Ajax

Sophocles

Sophocles, creator; Sophocles the plays and fragments with critical notes, commentary, and translation in English prose Part 7 The Ajax; Jebb, Richard Claverhouse, Sir, 1841-1905, editor, translator. Cambridge: Cambridge University Press. 1893.

  1. when the arms were made the prize for a contest in the skills of warfare!
Tecmessa
  1. Ah! Ah!
Chorus
  1. True anguish, I know, pierces your heart.
Tecmessa
  1. Ah! Ah, me!
Chorus
  1. I do not wonder, lady, that you wail and wail again, when you have just lost one so loved.
Tecmessa
  1. It is for you to analyze my troubles, but for me to feel them too fully.
Chorus
  1. I must agree.
Tecmessa
  1. Oh, my son, to what a heavy yoke of slavery
  2. we advance! What cruel task-masters stand over us!
Chorus
  1. Ah, the deeds of the two ruthless Atreidae which you name in our present grief would be unthinkable! May the gods hold them back!
Tecmessa
  1. These events that you see would not have happened as they have without the will of the gods.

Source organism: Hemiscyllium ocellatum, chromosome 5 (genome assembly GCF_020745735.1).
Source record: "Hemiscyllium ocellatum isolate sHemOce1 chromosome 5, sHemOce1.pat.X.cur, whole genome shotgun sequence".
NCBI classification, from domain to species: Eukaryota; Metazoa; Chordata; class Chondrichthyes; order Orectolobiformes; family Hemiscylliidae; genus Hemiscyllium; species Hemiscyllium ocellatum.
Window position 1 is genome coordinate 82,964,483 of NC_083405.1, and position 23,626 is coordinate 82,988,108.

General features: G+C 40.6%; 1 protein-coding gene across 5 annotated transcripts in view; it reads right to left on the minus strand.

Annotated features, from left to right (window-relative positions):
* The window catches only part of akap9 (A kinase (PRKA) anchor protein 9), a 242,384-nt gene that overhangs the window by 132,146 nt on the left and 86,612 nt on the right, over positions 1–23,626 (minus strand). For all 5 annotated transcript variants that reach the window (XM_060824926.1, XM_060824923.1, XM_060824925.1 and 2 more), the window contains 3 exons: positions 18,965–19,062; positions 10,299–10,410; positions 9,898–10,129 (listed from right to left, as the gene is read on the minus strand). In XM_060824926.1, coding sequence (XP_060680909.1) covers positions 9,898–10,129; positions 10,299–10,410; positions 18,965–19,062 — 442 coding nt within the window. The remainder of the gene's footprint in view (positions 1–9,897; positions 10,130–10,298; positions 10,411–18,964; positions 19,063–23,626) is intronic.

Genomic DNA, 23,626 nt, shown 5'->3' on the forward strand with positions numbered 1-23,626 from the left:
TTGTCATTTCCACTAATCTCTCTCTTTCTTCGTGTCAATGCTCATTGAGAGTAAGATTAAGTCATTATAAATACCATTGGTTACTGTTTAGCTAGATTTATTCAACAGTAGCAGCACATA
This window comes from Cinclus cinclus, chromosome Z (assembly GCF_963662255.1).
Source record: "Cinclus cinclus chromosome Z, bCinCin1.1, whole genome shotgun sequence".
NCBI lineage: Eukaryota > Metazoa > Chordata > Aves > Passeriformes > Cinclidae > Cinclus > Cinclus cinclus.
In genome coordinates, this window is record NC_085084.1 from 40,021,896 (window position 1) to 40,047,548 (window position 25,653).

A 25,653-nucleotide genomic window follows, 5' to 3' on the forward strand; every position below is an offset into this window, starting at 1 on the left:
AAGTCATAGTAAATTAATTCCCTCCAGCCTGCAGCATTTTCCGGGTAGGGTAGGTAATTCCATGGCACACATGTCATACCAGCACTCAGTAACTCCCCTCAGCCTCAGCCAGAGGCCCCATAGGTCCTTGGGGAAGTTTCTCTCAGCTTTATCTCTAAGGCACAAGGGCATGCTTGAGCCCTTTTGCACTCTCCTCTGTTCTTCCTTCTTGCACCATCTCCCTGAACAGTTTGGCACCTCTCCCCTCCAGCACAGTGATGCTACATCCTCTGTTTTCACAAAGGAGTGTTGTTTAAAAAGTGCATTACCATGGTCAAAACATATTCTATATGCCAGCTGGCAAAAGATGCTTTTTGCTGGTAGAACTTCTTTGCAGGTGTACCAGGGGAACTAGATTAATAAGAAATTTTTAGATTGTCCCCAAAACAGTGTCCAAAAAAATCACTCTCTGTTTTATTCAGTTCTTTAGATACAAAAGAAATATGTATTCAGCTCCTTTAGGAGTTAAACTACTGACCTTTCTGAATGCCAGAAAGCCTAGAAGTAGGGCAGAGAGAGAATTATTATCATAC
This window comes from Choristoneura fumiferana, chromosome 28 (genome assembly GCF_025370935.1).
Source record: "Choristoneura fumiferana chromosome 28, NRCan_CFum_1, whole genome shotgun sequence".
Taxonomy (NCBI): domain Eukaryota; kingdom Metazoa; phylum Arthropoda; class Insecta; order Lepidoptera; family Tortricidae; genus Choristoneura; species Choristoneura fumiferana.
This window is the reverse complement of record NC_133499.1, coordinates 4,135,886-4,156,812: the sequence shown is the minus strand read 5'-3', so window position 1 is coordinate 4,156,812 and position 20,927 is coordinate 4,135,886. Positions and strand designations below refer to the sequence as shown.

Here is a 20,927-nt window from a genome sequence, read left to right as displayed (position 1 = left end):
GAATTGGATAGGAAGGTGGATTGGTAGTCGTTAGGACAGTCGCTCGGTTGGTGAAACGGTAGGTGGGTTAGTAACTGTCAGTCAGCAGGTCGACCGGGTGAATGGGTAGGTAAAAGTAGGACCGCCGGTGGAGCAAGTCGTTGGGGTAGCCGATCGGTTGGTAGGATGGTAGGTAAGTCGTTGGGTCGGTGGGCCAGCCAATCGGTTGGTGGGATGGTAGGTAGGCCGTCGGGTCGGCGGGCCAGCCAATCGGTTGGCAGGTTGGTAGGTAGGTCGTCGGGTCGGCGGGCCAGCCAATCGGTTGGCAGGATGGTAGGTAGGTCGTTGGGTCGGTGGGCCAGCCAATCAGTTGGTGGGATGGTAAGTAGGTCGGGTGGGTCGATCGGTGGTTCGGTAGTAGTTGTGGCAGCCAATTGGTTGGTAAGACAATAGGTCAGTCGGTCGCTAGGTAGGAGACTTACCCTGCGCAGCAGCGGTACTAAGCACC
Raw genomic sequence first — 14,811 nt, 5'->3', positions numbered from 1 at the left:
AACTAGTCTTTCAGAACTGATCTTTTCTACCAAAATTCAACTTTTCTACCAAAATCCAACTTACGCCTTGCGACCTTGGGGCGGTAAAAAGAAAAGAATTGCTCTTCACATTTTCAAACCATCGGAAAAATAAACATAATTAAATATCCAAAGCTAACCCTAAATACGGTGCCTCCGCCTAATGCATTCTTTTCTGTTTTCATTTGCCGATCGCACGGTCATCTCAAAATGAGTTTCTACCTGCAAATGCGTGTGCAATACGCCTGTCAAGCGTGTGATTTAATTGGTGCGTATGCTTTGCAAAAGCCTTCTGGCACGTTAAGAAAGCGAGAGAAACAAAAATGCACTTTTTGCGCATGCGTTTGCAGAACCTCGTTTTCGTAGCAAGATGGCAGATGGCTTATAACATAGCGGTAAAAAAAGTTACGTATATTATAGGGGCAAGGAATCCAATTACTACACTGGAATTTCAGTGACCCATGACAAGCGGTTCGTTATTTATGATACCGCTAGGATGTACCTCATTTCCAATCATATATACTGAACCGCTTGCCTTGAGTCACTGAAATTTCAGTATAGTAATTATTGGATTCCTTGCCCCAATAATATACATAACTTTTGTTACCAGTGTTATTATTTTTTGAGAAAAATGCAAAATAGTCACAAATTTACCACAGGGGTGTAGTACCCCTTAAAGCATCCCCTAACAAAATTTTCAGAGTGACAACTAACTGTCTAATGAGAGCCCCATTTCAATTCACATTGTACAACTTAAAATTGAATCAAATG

Chorus
  1. Yes, they have brought upon us a burden too heavy to bear.
Tecmessa
  1. Yet what suffering the divine daughter of Zeus, fierce Pallas, engenders for Odysseus’ sake!
Chorus
  1. No doubt the much-enduring hero exults in his dark soul and mocks in loud laughter at these frenzied sorrows—what shame!—
  2. and with him, when they hear the news, will laugh the royal brothers, the Atreidae.
Tecmessa
  1. Then let them mock and rejoice at this man’s misery. Perhaps, even though they did not cherish him while he lived, they will lament his death, when they meet with the difficulties of war. Men of crooked judgment do not know what good
  2. they have in their hands until they have thrown it away. His death is more bitter to me than it is sweet to the Greeks; but in any case to Ajax himself it is a joy, since he has accomplished all that he desired to get—his longed-for death. So why should they exult over him?
  3. He died before the gods, not at all before them—no! And so let Odysseus toss his insults in empty glee. For them Ajax is no more; for me he is gone, abandoning me to anguish and mourning.
Teucer
  1. Ah! Ah, no!
Chorus
  1. Quiet—I think I hear the voice of Teucer striking a note that points to this disaster.